Nathan: My first memory of A NIGHTMARE ON ELM STREET had to be when I was prowling the horror section at my video store and seeing that insane splash of color on the old Media Home Entertainment VHS, but probably being too terrified to rent it at the time. Call it playground legend about how scary this Freddy guy was, but my hands were too petrified to pick up the tape. Hell, you know what? I watched a Warner Home Video tape I rented from Blockbuster of Freddy’s Nightmares (“Freddy’s Tricks and Treats”) before I even saw Mr. Krueger’s first filmic entry. Then, on some random Saturday night in the third grade, I was cruising across the dial and stumbled upon it on one of my local affiliates (Channel 21, KTXA) that showed the wildest films possible. I finally watched it…barely. I vividly remember vividly that the death of Glen (Johnny Depp)—getting sucked into the bed, only to be returned as a blood geyser—scared the life out of me. I didn’t want that to happen to me! So, I flitted off and on through the ELM STREET franchise, before I finally bit the bullet and bought the DVD, one of those old snap cases, and that ultimately is how A NIGHTMARE ON ELM STREET became the first DVD I ever owned. Brett, what was the journey of how Craven’s film came into your life?

Brett: Like you, my introduction to Freddy came via the small screen. The first time I can distinctly recall paying attention to him, he was on my family’s living room TV screen mugging from the trunk of a car on episode of Freddy’s Nightmares. Years later, I’d learn that this was “Rebel Without a Car,” a first-season episode that aired on December 11th, 1988 (one day before my fifth birthday). I’m not sure if that counts as some twisted bit of fate, but, in retrospect, it is kind of eerie that the horror gods would deliver what would become my favorite boogeyman as a weird birthday present. I’d been vaguely aware of the character before this point (Heather Langenkamp wasn’t kidding in NEW NIGHTMARE when she said Freddy Krueger was as much a childhood fixture as Santa Claus), but this was the moment that really hooked me. With that being said, I’m much less sure about when I first saw the original movie. It couldn’t have been too long after this because I can recall DREAM MASTER’s arrival on VHS the next year being a big deal: suddenly, there were four tapes at the video store instead of the three I knew. For all I know, I could have watched those first three completely out of order, and I eventually gravitated towards DREAM WARRIORS more than any of them.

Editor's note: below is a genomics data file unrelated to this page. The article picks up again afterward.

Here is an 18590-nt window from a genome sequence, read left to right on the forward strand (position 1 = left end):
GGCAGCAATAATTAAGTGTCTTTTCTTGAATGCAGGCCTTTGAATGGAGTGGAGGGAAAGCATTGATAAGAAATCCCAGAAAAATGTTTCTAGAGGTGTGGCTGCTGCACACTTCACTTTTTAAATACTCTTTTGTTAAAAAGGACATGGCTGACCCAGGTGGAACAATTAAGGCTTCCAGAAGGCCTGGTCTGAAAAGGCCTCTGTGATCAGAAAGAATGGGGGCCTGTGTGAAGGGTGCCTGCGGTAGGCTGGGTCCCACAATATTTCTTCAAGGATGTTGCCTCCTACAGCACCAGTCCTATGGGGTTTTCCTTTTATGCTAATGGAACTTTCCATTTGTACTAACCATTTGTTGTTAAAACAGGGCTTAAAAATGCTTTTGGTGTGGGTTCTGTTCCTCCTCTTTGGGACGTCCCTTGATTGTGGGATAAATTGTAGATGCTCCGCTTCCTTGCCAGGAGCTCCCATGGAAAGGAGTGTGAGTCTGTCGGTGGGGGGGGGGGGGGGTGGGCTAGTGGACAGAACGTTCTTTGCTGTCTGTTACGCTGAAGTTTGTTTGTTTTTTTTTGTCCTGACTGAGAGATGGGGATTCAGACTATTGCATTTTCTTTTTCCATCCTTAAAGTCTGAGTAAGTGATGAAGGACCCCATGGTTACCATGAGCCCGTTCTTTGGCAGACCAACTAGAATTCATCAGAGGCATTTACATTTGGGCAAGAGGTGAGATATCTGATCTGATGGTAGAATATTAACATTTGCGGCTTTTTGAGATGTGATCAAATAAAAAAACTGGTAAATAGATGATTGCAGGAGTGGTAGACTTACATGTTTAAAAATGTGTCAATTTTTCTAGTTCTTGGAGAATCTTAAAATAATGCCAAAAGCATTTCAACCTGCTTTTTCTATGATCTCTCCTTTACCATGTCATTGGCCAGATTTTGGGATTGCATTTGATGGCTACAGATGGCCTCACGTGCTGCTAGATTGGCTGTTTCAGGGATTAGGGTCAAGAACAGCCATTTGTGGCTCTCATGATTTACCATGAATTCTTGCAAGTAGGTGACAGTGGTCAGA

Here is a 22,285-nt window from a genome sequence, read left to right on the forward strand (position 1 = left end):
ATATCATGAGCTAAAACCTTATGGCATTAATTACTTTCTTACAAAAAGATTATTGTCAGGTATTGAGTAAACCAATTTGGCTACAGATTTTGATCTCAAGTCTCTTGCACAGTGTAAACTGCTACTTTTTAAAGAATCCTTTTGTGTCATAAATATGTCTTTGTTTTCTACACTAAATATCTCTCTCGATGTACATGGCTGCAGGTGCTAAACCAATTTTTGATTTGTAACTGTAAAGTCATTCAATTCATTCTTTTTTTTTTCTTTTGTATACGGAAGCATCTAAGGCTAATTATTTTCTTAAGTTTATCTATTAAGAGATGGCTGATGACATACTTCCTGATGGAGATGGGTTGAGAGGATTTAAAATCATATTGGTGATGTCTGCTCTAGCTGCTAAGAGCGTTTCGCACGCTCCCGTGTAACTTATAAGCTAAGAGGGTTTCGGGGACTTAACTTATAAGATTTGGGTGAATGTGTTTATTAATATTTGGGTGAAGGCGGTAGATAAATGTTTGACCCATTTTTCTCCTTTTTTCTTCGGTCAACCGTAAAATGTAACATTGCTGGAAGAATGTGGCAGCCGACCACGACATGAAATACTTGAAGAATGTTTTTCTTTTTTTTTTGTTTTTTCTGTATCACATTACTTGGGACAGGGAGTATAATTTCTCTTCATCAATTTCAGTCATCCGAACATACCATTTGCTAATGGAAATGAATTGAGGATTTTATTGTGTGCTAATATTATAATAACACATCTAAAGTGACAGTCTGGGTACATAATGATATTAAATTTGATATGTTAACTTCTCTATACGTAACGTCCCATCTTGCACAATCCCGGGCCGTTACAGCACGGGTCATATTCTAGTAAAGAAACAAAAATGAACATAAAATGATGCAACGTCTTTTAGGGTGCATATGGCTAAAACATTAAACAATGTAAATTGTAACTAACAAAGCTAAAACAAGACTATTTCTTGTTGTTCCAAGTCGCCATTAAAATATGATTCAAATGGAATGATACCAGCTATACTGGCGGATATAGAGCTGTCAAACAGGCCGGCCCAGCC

One thing is for sure: they were all staples pretty much throughout my childhood—save for a brief period when my parents thought it was maybe a bad idea to just give me free reign in the horror section. Growing up during the video store era, it never occurred to me to own these movies (rental pricing took care of that, anyway), so I also didn’t own them until they hit DVD in ’99 when I got the box set for Christmas (and promptly spent most of winter break pointing and clicking my way through that damned labyrinthine disc). I also recall the big highlights like the blood geyser, but I honestly think there was something just weirdly compelling about this group of kids banding together to fend off Freddy. Even at a young age, I could just sense that this movie was just a little bit different and more character-driven than most of the horror fare I had watched to that point.

Come back tomorrow for Part Two as Nathan and Brett examine the haunting violence and the harrowing nightmares of A NIGHTMARE ON ELM STREET.

Nathan Smith